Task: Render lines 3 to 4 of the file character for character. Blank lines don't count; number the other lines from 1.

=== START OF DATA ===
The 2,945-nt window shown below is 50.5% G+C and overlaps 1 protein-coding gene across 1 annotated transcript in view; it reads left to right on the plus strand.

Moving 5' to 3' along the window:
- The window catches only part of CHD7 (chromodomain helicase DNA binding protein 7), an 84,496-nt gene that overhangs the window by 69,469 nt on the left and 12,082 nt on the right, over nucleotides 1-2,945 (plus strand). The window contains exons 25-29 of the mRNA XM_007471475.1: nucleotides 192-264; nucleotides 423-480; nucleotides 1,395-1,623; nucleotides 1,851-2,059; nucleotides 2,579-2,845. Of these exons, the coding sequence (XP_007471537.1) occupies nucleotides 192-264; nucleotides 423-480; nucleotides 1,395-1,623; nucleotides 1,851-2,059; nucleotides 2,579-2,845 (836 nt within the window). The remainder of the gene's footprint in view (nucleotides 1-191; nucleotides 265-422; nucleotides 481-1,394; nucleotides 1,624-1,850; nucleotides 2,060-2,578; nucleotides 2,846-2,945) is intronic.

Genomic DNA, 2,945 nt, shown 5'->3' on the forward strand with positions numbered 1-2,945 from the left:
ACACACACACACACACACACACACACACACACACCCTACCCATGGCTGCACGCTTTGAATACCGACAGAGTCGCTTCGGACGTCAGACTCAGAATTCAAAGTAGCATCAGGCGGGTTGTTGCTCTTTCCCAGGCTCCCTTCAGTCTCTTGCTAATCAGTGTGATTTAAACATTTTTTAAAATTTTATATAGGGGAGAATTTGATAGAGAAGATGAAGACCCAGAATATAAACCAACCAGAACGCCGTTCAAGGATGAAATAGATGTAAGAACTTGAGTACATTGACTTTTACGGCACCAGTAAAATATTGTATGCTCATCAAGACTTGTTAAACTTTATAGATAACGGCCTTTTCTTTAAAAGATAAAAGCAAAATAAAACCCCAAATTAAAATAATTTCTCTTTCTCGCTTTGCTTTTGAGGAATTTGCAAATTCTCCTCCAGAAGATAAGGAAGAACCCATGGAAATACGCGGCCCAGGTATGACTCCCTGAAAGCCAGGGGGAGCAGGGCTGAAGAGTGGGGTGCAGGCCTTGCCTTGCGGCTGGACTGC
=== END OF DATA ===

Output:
- The window catches only part of CHD7 (chromodomain helicase DNA binding protein 7), an 84,496-nt gene that overhangs the window by 69,469 nt on the left and 12,082 nt on the right, over nucleotides 1-2,945 (plus strand). The window contains exons 25-29 of the mRNA XM_007471475.1: nucleotides 192-264; nucleotides 423-480; nucleotides 1,395-1,623; nucleotides 1,851-2,059; nucleotides 2,579-2,845. Of these exons, the coding sequence (XP_007471537.1) occupies nucleotides 192-264; nucleotides 423-480; nucleotides 1,395-1,623; nucleotides 1,851-2,059; nucleotides 2,579-2,845 (836 nt within the window). The remainder of the gene's footprint in view (nucleotides 1-191; nucleotides 265-422; nucleotides 481-1,394; nucleotides 1,624-1,850; nucleotides 2,060-2,578; nucleotides 2,846-2,945) is intronic.

Genomic DNA, 2,945 nt, shown 5'->3' on the forward strand with positions numbered 1-2,945 from the left: